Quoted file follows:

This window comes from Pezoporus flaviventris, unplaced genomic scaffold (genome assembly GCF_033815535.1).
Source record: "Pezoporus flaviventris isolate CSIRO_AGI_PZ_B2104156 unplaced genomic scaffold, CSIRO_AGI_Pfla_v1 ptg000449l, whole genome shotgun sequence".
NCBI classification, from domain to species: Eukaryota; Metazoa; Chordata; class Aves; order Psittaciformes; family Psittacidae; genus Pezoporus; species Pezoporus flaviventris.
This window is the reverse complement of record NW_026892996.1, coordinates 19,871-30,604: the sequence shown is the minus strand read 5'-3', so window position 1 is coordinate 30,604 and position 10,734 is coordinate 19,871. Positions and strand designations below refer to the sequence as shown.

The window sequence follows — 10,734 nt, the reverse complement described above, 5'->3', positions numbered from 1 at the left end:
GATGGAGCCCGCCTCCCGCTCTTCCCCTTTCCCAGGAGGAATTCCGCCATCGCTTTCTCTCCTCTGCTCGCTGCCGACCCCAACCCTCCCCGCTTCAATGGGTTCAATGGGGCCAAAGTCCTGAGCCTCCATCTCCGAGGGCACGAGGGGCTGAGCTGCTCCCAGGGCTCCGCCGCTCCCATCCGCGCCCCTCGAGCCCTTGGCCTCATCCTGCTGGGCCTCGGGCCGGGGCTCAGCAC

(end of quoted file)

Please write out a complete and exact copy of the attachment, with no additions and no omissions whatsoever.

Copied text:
This window comes from Pezoporus flaviventris, unplaced genomic scaffold (genome assembly GCF_033815535.1).
Source record: "Pezoporus flaviventris isolate CSIRO_AGI_PZ_B2104156 unplaced genomic scaffold, CSIRO_AGI_Pfla_v1 ptg000449l, whole genome shotgun sequence".
NCBI classification, from domain to species: Eukaryota; Metazoa; Chordata; class Aves; order Psittaciformes; family Psittacidae; genus Pezoporus; species Pezoporus flaviventris.
This window is the reverse complement of record NW_026892996.1, coordinates 19,871-30,604: the sequence shown is the minus strand read 5'-3', so window position 1 is coordinate 30,604 and position 10,734 is coordinate 19,871. Positions and strand designations below refer to the sequence as shown.

The window sequence follows — 10,734 nt, the reverse complement described above, 5'->3', positions numbered from 1 at the left end:
GATGGAGCCCGCCTCCCGCTCTTCCCCTTTCCCAGGAGGAATTCCGCCATCGCTTTCTCTCCTCTGCTCGCTGCCGACCCCAACCCTCCCCGCTTCAATGGGTTCAATGGGGCCAAAGTCCTGAGCCTCCATCTCCGAGGGCACGAGGGGCTGAGCTGCTCCCAGGGCTCCGCCGCTCCCATCCGCGCCCCTCGAGCCCTTGGCCTCATCCTGCTGGGCCTCGGGCCGGGGCTCAGCAC